AMD unveils Ryzen Threadripper specs and pricing

Intel slags off AMD’s chips

Intel slags off AMD’s chips

Given the first Ryzen chips themselves contained a pair of quad-core modules connected via Infinity Fabric, that means the Ryzen Threadripper 1950X will be rocking four discrete modules to make up its 16-core design. Both chips are unlocked and created to utilise the new TR4 socket, and AMD has confirmed quad-channel DDR4 support as well as the presence of 64 PCIe lanes.

While we don't have any leaked numbers pitting the Core i9-7960X head-to-head with the Ryzen Threadripper 1950X, we have the feeling that price differential of $700 would negate any performance advantage (if any) that Intel will have over AMD for most enthusiasts.

Update: 7/13/2017 9:00AM EST - We do have a video demo of Ryzen Threadripper 1950X and 1920X CPUs in action sent over by AMD.

Ryzen Threadripper 1950X comes with 16 cores and 32 threads, but it also delivers a 3.4 GHz base clock and a 4.0 GHz boost.

The new CPUs are releasing with high-end desktop users in mind.

Two Ryzen Threadripper models are going to be on shelves from early August, and in addition to the previously announced 16-core (32-thread) monster, there will be a 12-core (24-thread) model, with pricing starting at $799 (around £615, AU$1,035) for the latter.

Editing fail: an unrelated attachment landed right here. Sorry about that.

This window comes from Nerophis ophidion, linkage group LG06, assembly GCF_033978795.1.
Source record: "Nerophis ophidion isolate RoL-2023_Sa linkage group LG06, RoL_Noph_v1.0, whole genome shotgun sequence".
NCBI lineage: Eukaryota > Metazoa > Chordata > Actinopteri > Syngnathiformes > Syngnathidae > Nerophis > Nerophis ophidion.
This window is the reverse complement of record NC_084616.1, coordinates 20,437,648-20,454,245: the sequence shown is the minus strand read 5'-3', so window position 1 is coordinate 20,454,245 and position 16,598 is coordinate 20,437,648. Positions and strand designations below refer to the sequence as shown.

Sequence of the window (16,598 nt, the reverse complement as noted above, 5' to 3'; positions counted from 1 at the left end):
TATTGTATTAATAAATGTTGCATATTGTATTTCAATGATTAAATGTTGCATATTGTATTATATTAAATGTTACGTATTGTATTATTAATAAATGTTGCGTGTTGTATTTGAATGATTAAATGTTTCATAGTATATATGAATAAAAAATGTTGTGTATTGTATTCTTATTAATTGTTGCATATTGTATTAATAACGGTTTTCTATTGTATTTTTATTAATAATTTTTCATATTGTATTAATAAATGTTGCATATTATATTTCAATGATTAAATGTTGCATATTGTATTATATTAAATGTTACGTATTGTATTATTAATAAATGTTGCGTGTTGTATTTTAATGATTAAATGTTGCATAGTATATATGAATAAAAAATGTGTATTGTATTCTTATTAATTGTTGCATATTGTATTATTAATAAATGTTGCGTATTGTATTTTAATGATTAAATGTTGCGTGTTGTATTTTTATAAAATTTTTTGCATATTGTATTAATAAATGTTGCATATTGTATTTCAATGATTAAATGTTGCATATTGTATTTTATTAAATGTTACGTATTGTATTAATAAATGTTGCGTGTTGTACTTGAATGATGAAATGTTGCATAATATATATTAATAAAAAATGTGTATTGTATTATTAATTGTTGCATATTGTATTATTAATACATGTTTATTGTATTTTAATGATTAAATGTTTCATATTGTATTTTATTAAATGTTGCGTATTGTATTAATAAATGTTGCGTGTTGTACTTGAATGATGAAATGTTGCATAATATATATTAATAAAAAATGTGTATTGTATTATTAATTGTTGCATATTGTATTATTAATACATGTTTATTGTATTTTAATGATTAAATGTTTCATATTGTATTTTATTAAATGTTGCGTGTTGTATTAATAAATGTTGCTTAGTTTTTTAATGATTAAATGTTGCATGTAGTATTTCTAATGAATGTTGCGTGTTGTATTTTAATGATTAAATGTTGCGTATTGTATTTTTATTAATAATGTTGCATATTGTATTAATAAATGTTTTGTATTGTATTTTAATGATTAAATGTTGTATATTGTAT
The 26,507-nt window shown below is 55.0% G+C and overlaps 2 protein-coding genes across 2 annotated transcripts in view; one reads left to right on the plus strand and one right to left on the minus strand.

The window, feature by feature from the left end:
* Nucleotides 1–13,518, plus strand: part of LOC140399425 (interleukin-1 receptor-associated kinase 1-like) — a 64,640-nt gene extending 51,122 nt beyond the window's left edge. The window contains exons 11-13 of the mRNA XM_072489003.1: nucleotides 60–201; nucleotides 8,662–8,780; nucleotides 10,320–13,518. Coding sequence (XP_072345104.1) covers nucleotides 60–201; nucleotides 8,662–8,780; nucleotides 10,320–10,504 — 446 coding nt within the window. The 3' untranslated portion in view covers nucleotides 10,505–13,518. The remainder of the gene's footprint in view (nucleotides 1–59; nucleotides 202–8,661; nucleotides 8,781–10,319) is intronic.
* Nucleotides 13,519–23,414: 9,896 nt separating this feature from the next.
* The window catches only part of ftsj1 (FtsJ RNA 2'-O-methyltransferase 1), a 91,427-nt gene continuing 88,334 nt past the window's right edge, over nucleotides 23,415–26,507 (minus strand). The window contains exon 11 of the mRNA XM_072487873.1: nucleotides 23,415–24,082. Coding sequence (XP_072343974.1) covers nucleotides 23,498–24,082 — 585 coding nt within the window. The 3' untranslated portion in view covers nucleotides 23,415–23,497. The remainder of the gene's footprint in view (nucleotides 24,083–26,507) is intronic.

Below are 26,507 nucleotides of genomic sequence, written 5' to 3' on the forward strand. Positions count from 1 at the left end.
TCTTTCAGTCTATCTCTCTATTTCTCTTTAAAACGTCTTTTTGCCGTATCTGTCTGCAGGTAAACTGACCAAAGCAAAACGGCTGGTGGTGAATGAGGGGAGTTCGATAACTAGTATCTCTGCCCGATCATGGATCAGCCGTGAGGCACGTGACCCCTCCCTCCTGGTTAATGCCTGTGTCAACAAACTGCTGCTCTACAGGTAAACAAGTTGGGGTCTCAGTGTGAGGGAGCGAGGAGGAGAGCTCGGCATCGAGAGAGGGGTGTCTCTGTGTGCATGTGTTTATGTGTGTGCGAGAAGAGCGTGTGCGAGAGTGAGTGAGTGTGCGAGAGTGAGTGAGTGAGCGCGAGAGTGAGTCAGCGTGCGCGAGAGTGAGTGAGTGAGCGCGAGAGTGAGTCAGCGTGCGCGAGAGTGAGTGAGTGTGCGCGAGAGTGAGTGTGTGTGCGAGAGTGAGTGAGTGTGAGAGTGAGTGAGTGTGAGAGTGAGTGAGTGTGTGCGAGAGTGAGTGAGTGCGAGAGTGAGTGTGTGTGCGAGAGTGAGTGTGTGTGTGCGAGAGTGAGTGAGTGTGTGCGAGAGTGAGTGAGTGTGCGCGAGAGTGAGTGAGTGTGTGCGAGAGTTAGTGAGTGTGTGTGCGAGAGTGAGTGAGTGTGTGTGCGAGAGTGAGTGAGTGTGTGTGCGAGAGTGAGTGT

These prices are substantially cheaper than the equivalent Intel silicon. The Ryzen 3 1300X CPU comes with four cores, with base clock of 3.5 GHz and boost to 3.7 GHz, and the Ryzen 3 1200 CPU comes with four cores and with a base clock of 3.1 GHz and boost to 3.4 GHz. Meanwhile, the Ryzen 3 1300X has a base clock of 3.5 GHz and a boost up to 3.7GHz. On Thursday, Su also said a couple of low-end versions of Ryzen, called Ryzen 3 chips, would also be available at the end of July. The duo is pitted against Intel's now shipping Core i9-7900X 10-core CPU in the Cinebench R15 and the results are fun to watch to be sure. AMD says the Ryzen chip outpunched Intel's CPU in every task except the hotly contested Sysmark 2014-though you should always take vendor-supplied metrics with a big ol' pinch of salt until they're confirmed by independent testing. AMD's (amd) market share for PC chips slipped to less than 10% last year from around 25% 10 years ago, but early signs are positive for the new line of chips.

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